Printing Labels

Linda Ward Ward.Linda at NMNH.SI.EDU
Mon Jan 24 16:14:49 EST 2000

Printing archival labels has been an annoying problem in our department 
since they stopped producing daisy wheel printers.   We have 3 daisy 
wheel printers left in the department but we can no longer get print wheels 
for them and none of the wheel we have left are of a small enough print 
size to use for full specimen labels.  We use them only to generate catalog 
numbers to put with our specimens.  We need to produce about 8,000 
labels a year so we need something that is relatively fast as well as being of 
archival quality.  We have yet to find a solution that makes all of us happy.  

We have had bad experiences with laser and photo copied labels that 
came in collections from other organizations for deposition in our 
collection. Everything was ok until you tried to remove the label from the vial 
and found that the lettering has fused to the glass surface of the vial!  I 
suspect that the issue was the paper used rather than the laser ink but it 
has made us real leary of using this type of printer.  I should try printing a 
set of labels with my laser on Resistall paper and see what happens.  A 
laser would be the easiest and fastest way to do labels.  If I'm not mistaken 
the Australian Museum is using laser generated labels and we've never 
noticed a problem with their labels.  

Dot matrix printers work if you use a 24 pin printer with mylar ribbons or 
alcohol resistant ink on fabric ribbons.  There is some fading and the 
overall letter quality is not as sharp as with a laser or daisy wheel.  I have 
had a set of test labels generated on an Epson 24-pin printer with a mylar 
ribbon on Resistall paper going in a jar of 70% ethanol for 5 years now and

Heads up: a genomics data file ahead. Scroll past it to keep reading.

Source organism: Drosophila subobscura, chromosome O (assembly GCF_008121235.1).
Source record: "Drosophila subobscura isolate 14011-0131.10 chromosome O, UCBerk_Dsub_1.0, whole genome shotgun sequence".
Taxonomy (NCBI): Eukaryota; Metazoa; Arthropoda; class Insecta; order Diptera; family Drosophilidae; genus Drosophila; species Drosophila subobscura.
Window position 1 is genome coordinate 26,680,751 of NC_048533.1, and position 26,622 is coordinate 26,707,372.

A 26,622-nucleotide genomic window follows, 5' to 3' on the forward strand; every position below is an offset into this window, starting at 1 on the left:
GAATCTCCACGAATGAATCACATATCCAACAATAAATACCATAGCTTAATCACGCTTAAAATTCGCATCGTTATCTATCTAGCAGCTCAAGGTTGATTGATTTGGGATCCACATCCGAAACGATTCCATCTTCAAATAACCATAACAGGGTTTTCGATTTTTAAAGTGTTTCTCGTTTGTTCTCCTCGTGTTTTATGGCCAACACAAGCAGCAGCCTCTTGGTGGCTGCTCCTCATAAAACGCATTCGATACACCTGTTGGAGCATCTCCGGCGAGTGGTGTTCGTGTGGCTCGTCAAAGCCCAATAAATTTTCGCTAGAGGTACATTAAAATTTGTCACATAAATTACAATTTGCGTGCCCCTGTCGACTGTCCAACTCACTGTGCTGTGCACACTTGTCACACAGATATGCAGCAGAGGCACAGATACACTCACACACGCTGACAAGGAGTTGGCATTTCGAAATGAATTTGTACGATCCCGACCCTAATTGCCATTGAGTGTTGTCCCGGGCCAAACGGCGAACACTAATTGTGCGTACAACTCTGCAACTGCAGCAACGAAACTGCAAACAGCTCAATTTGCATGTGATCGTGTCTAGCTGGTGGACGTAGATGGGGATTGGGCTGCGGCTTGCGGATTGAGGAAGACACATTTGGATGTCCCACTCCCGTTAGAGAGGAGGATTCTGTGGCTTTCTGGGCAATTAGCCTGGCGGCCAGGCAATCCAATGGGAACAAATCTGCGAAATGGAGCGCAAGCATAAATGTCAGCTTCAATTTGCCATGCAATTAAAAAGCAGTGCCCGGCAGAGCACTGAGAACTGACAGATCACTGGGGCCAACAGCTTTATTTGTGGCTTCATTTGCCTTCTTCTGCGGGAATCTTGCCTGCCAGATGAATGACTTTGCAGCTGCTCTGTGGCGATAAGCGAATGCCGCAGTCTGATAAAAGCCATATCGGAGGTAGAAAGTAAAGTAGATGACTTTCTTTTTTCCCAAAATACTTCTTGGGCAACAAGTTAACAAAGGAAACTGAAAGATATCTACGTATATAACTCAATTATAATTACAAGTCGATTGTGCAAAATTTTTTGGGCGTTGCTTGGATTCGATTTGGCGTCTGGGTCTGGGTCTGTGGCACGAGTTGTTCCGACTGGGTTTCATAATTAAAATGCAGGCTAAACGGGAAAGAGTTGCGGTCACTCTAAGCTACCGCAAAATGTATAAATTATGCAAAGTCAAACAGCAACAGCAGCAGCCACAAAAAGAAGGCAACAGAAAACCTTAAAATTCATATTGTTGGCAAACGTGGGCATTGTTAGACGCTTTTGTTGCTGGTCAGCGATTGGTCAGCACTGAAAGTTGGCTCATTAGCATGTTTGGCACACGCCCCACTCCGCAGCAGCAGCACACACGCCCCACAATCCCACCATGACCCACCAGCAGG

they are as clear today as when they were printed and the lettering doesn't 
rub off.   Some in the department had used another dot-matrix printer using 
fabric ribbons to generate labels and they faded so much that they need to 
generate new labels.  If you can use the mylar ribbons (not common for 
dot-matrix printers) you will get a sharper label.  

Right now we are using a thermal printer (made by DataMax) to print on 
plastic stock.  I'm not real fond of the quality of the output and the printers 
and the ribbons and plastic stock are expensive but they do print out fairly 
quickly.  (  

I think Andy's solution of the Ink Jet printer with waterproof ink and resistall 
paper is a good solution for generating labels when speed or large volume 
are not an issue.  I'll check the adds in the back of some of the computer 
magazines to see if any of the companies are selling the waterproof ink.  
Resistall paper was a limiting factor for a while but University Products  
( is making it again.  The paper comes in 2 
weights and a variety of sizes.  

Good luck!


Ms. Linda A. Ward
Department of Invertebrate Zoology
Museum of Natural History
10th St. and Constitution Ave., N.W.
Washington, DC 20560-0163

fax: (202)357-3043

email: at

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